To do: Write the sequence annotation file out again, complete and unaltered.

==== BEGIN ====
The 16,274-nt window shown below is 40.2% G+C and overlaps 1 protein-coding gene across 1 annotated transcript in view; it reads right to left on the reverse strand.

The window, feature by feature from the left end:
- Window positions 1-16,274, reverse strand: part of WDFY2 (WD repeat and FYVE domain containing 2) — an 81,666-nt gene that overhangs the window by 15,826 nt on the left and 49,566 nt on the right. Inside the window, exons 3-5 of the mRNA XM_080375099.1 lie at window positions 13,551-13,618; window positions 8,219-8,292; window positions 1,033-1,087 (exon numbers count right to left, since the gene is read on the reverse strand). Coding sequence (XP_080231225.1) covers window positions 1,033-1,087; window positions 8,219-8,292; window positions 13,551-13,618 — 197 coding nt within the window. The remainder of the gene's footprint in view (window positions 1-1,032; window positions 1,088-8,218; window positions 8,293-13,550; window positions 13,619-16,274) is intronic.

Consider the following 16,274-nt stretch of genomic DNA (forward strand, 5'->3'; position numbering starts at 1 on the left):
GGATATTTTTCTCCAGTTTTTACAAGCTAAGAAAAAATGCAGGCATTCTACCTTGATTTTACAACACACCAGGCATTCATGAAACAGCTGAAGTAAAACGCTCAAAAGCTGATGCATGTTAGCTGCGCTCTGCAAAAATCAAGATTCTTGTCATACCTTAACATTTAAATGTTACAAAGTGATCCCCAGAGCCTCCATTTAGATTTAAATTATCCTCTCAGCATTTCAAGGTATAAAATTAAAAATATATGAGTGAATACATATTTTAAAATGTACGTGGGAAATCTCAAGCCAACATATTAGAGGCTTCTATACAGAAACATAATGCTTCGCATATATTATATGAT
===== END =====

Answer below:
The 16,274-nt window shown below is 40.2% G+C and overlaps 1 protein-coding gene across 1 annotated transcript in view; it reads right to left on the reverse strand.

The window, feature by feature from the left end:
- Window positions 1-16,274, reverse strand: part of WDFY2 (WD repeat and FYVE domain containing 2) — an 81,666-nt gene that overhangs the window by 15,826 nt on the left and 49,566 nt on the right. Inside the window, exons 3-5 of the mRNA XM_080375099.1 lie at window positions 13,551-13,618; window positions 8,219-8,292; window positions 1,033-1,087 (exon numbers count right to left, since the gene is read on the reverse strand). Coding sequence (XP_080231225.1) covers window positions 1,033-1,087; window positions 8,219-8,292; window positions 13,551-13,618 — 197 coding nt within the window. The remainder of the gene's footprint in view (window positions 1-1,032; window positions 1,088-8,218; window positions 8,293-13,550; window positions 13,619-16,274) is intronic.

Consider the following 16,274-nt stretch of genomic DNA (forward strand, 5'->3'; position numbering starts at 1 on the left):
GGATATTTTTCTCCAGTTTTTACAAGCTAAGAAAAAATGCAGGCATTCTACCTTGATTTTACAACACACCAGGCATTCATGAAACAGCTGAAGTAAAACGCTCAAAAGCTGATGCATGTTAGCTGCGCTCTGCAAAAATCAAGATTCTTGTCATACCTTAACATTTAAATGTTACAAAGTGATCCCCAGAGCCTCCATTTAGATTTAAATTATCCTCTCAGCATTTCAAGGTATAAAATTAAAAATATATGAGTGAATACATATTTTAAAATGTACGTGGGAAATCTCAAGCCAACATATTAGAGGCTTCTATACAGAAACATAATGCTTCGCATATATTATATGAT